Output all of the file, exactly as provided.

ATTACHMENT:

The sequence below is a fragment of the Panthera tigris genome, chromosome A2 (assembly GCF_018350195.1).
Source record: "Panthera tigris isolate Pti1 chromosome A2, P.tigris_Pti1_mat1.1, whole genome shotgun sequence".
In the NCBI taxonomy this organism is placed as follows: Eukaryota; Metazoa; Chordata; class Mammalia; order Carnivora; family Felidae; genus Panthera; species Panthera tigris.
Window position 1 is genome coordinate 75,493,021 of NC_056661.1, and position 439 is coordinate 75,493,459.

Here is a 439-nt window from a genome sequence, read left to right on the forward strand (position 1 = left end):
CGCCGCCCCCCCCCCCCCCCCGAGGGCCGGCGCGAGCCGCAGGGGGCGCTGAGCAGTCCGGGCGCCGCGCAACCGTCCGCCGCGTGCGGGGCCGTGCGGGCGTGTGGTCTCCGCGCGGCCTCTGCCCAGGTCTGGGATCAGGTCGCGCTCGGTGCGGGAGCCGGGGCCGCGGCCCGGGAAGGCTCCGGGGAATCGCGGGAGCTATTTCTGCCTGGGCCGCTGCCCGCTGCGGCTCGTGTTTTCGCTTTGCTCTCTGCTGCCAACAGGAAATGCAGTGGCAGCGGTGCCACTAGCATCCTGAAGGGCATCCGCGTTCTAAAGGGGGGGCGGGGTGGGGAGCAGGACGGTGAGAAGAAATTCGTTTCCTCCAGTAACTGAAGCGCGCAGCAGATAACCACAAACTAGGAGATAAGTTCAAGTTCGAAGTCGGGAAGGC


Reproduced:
The sequence below is a fragment of the Panthera tigris genome, chromosome A2 (assembly GCF_018350195.1).
Source record: "Panthera tigris isolate Pti1 chromosome A2, P.tigris_Pti1_mat1.1, whole genome shotgun sequence".
In the NCBI taxonomy this organism is placed as follows: Eukaryota; Metazoa; Chordata; class Mammalia; order Carnivora; family Felidae; genus Panthera; species Panthera tigris.
Window position 1 is genome coordinate 75,493,021 of NC_056661.1, and position 439 is coordinate 75,493,459.

Here is a 439-nt window from a genome sequence, read left to right on the forward strand (position 1 = left end):
CGCCGCCCCCCCCCCCCCCCCGAGGGCCGGCGCGAGCCGCAGGGGGCGCTGAGCAGTCCGGGCGCCGCGCAACCGTCCGCCGCGTGCGGGGCCGTGCGGGCGTGTGGTCTCCGCGCGGCCTCTGCCCAGGTCTGGGATCAGGTCGCGCTCGGTGCGGGAGCCGGGGCCGCGGCCCGGGAAGGCTCCGGGGAATCGCGGGAGCTATTTCTGCCTGGGCCGCTGCCCGCTGCGGCTCGTGTTTTCGCTTTGCTCTCTGCTGCCAACAGGAAATGCAGTGGCAGCGGTGCCACTAGCATCCTGAAGGGCATCCGCGTTCTAAAGGGGGGGCGGGGTGGGGAGCAGGACGGTGAGAAGAAATTCGTTTCCTCCAGTAACTGAAGCGCGCAGCAGATAACCACAAACTAGGAGATAAGTTCAAGTTCGAAGTCGGGAAGGC